21 Transcription (3 Steps)
Step 1 – RNA polymerase binds to a “promoter” gene or “start” location on the DNA. Step 2 – RNA polymerase unwinds the DNA Step 3 – RNA polymerase moves along the DNA adding complementary RNA bases (A-U, T-A, C-G, G-C) As RNA base pairs are added, the DNA strands close up and reform the double helix. Eventually the polymerase reaches a stop signal in the DNA.

22 Transcription vs. Replication
In both processes, DNA is used as a template. However, transcription results in the formation of mRNA whereas replication results in the formation of DNA. During replication, both DNA strands are involved while only one DNA strand is involved in transcription.

23 Nitrogenous base (A,T,C,G,U)
Pre-class Question 5/11 Which part of a nucleotide contains genetic information? Nitrogenous base (A,T,C,G,U) Homework Chapter 13 Vocab Quiz Wednesday Chapter 13 Test Friday

24 The Genetic Code: Three-Letter Words
Each 3-nucleotide sequence is called a codon Each codon contains the code to make 1 of 20 amino acids (building blocks of proteins).


26 Translation: RNA to Proteins
Step 1-Binding of tRNA to mRNA The anti-codon of tRNA binds to the mRNA start codon at the ribosome. Each tRNA carries one amino acid. The amino acid carried by this tRNA is methionine.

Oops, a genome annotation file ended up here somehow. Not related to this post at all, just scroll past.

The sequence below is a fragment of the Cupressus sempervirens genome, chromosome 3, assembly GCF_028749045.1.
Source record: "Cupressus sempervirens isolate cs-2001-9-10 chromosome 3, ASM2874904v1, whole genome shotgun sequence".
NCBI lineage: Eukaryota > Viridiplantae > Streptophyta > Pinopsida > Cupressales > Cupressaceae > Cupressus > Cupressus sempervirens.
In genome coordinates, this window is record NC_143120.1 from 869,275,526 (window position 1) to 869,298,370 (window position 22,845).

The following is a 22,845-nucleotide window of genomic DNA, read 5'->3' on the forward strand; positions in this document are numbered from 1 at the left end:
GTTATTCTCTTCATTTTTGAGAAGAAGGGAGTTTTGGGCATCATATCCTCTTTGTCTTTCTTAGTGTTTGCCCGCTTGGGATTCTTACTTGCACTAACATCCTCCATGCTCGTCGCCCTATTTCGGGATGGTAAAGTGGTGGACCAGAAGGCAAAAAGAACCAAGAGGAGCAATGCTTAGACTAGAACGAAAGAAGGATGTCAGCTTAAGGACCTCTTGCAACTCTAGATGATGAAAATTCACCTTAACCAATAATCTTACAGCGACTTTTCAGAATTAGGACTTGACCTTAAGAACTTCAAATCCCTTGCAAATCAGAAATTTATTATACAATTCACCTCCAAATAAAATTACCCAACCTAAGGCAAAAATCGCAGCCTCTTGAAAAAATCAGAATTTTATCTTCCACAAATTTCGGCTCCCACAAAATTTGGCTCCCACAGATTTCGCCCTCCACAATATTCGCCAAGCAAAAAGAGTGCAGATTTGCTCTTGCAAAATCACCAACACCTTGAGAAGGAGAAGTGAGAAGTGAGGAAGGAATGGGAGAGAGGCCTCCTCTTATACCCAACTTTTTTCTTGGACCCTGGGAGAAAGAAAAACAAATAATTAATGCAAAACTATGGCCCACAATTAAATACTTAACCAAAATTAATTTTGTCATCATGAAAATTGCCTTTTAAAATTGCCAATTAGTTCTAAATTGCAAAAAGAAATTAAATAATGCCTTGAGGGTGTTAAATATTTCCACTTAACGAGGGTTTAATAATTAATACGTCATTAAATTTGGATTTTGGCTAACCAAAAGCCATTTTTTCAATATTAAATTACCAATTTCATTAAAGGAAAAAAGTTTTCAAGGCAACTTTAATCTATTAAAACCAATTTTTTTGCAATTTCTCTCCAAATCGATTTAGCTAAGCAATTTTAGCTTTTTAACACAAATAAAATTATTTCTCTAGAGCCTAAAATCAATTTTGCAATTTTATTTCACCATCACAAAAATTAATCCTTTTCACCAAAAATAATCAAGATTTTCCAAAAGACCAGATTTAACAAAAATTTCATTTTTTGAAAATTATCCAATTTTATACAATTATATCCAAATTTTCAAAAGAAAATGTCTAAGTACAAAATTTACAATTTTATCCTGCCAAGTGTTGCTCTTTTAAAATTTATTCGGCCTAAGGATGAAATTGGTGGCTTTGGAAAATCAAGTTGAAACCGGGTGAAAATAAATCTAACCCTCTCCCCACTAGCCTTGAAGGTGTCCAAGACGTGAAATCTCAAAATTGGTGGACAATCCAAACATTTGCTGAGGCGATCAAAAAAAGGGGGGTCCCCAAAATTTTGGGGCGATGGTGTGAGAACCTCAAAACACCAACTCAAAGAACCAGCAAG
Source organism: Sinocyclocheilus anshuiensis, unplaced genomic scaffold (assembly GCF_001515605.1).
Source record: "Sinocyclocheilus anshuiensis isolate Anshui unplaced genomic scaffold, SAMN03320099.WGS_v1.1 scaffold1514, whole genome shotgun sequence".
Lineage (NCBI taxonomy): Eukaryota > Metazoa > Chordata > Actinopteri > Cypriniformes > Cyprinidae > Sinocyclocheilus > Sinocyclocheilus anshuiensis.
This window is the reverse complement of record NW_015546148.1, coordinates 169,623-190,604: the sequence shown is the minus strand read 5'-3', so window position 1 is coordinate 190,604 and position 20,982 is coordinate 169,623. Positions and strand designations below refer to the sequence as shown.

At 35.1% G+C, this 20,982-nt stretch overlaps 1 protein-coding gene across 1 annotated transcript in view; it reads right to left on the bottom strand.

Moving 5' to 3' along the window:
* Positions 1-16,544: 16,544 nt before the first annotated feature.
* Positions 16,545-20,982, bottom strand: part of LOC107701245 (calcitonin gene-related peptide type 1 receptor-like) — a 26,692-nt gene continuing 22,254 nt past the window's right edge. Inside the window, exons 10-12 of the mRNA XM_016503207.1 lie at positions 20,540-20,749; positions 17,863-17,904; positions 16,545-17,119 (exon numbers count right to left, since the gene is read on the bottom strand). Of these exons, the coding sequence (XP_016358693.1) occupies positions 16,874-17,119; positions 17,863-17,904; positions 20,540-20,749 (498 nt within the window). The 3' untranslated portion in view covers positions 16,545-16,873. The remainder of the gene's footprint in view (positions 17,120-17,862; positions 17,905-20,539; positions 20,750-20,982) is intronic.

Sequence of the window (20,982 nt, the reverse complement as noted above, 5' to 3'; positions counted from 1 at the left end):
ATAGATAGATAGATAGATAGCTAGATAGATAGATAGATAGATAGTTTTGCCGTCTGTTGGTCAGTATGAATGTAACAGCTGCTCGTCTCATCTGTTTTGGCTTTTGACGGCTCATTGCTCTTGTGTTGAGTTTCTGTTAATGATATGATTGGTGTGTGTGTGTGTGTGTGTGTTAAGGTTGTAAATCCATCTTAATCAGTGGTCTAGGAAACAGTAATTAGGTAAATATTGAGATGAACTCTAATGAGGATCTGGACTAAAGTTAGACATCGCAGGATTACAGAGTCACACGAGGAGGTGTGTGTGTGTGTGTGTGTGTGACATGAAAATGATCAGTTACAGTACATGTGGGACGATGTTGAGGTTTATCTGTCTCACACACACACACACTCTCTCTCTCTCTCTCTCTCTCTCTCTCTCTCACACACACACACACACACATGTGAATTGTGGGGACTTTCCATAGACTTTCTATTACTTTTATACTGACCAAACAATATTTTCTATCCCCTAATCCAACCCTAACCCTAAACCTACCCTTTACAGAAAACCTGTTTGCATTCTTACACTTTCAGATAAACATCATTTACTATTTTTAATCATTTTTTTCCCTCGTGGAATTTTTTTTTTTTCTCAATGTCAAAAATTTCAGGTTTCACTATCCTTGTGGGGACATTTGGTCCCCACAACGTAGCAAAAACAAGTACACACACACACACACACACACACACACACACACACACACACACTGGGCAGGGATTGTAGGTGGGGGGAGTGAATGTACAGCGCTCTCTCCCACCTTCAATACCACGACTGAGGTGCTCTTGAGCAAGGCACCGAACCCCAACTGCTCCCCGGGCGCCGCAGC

27 Translation continued
Step 2 – Formation of peptide bonds A second tRNA anti-codon binds to the next sequence of mRNA. As a peptide bond is formed between the two adjacent amino acids, the first tRNA is released from the ribosome.

28 Translation Continued
Step 3 – The ribosome moves one codon down the mRNA. The mRNA and the tRNA move as a unit. Step – The process of translating mRNA into an amino acid chain continues until stop codon is reaced

29 The Final Step of Translation
The newly made polypeptide falls off the ribosome, the ribosome complex falls apart and the ribosome is then free to begin translation again with the same mRNA molecule or with a different transcript.